In his highly praised A Wilderness So Immense: The Louisiana Purchase and the Destiny of America, Kukla studies the background and consequences of the arrangement between the United States and France that in April of 1803 doubled the size of the former and made the latter over fifteen million dollars richer. The concept of Manifest Destiny—that American democracy should spread across the continent from sea to sea—was one result of the Louisiana Purchase; others were the expeditions of Lewis and Clark, the settlement of the central plains, and, ultimately, the reshaping of the country's economic infrastructure that helped spark the U.S. Civil War. As Susan Dunn noted in the New York Times Book Review, in the book's 430 pages Kukla "recounts the colorful story of the long and complicated struggles in the 1780s and '90s for unimpeded use of the [Mississippi] river and its southernmost port. The Louisiana Purchase itself was merely the unexpected coda to two decades of painstaking—and fascinating—negotiations."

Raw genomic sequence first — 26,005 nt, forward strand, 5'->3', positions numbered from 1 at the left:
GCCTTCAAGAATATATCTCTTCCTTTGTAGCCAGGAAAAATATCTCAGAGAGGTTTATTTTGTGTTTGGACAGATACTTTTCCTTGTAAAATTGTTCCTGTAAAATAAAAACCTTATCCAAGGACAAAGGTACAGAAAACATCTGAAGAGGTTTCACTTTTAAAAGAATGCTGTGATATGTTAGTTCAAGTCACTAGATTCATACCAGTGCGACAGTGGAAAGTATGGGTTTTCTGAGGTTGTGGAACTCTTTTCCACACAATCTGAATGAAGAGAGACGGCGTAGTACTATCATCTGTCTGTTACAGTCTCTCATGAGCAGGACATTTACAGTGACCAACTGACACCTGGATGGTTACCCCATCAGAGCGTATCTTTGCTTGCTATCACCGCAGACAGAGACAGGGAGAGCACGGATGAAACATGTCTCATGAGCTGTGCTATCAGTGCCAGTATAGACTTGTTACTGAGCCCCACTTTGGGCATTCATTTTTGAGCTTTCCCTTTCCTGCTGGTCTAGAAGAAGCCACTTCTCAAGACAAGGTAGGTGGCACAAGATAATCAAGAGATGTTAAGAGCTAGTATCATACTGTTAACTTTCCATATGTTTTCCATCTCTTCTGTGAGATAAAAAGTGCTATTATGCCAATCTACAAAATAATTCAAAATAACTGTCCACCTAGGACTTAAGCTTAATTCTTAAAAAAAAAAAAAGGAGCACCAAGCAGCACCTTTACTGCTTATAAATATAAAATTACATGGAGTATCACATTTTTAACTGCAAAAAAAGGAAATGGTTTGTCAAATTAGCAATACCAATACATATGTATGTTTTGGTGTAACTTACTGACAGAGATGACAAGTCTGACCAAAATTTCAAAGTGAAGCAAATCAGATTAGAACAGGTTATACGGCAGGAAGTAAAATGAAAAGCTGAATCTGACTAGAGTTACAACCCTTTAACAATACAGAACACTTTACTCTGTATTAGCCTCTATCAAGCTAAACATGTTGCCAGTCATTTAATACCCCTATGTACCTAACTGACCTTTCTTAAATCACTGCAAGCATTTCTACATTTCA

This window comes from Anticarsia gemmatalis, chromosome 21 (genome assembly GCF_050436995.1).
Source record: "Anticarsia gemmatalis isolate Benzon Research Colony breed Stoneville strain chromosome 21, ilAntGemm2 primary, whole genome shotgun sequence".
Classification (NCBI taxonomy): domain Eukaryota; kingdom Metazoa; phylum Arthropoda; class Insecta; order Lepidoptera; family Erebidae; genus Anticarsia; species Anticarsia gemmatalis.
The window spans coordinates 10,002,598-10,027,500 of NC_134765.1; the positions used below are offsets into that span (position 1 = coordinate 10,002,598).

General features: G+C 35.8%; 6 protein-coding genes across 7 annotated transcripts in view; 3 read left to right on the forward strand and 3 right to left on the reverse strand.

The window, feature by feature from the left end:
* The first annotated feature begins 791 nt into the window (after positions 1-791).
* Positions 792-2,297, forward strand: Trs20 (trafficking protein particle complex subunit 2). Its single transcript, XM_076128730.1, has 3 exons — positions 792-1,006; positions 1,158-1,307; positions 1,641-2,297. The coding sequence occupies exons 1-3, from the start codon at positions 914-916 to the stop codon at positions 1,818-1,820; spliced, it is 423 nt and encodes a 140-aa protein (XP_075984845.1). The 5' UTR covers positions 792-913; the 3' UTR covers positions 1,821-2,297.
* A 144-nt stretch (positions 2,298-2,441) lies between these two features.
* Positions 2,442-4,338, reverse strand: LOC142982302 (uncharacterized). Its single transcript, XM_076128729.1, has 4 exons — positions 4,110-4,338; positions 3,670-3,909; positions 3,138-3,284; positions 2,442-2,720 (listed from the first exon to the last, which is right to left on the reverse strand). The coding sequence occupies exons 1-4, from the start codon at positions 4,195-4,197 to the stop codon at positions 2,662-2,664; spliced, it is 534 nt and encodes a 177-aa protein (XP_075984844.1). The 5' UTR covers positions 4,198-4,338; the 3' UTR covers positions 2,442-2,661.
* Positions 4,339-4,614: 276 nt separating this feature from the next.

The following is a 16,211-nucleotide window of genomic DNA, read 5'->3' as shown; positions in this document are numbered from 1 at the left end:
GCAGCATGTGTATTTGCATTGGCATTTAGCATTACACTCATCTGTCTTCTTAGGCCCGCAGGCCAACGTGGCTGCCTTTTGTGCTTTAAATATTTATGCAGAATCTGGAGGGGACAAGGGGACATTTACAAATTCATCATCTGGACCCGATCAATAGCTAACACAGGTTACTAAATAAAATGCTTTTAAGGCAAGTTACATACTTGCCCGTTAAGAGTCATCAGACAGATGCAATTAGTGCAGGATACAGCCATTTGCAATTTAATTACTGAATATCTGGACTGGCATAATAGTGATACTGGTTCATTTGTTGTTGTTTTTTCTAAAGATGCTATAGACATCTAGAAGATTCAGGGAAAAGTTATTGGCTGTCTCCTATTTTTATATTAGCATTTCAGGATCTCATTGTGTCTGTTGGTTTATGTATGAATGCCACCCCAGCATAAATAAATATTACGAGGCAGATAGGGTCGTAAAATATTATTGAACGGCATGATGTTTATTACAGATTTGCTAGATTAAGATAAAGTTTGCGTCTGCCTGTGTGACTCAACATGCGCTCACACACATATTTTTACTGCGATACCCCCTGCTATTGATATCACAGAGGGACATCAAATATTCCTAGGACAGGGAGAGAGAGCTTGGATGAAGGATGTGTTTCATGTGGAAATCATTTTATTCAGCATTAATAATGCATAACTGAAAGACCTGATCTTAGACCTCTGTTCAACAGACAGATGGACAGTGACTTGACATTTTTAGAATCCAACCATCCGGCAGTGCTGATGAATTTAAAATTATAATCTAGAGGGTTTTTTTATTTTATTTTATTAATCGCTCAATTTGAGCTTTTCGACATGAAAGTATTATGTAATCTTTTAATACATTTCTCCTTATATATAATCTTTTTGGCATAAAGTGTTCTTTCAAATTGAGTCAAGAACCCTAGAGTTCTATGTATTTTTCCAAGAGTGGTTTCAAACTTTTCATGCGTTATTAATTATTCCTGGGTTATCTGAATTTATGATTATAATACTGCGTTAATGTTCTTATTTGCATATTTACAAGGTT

Setting the historical stage of the land deal, Kukla describes the development of French Louisiana and explains the reasons for its economic downturn in the late 1700s as overtaxed and overgoverned French colonists left for the free land available in Kentucky and Tennessee after Spain took control of the region. Growing tensions between Spain and the United States over control of the Mississippi River dissolved after the French Revolution, when Emperor Napoleon Bonaparte reacquired Louisiana in the hopes of gaining greater influence in the Americas. Only the slave uprising in Santo Domingo (modern-day Haiti) led by Toussaint L'Ouverture was able to thwart Napoleon's ambitions; needing funds to quell the rebellion, the French government decided to rid itself of problematic Louisiana and fund its war effort with the help of the United States. Within only three weeks the deal was done, and the 565 million acres that eventually was divided up into the thirteen states of the Midwest were now within the reach of any American with ambition and a will to cross the Mississippi.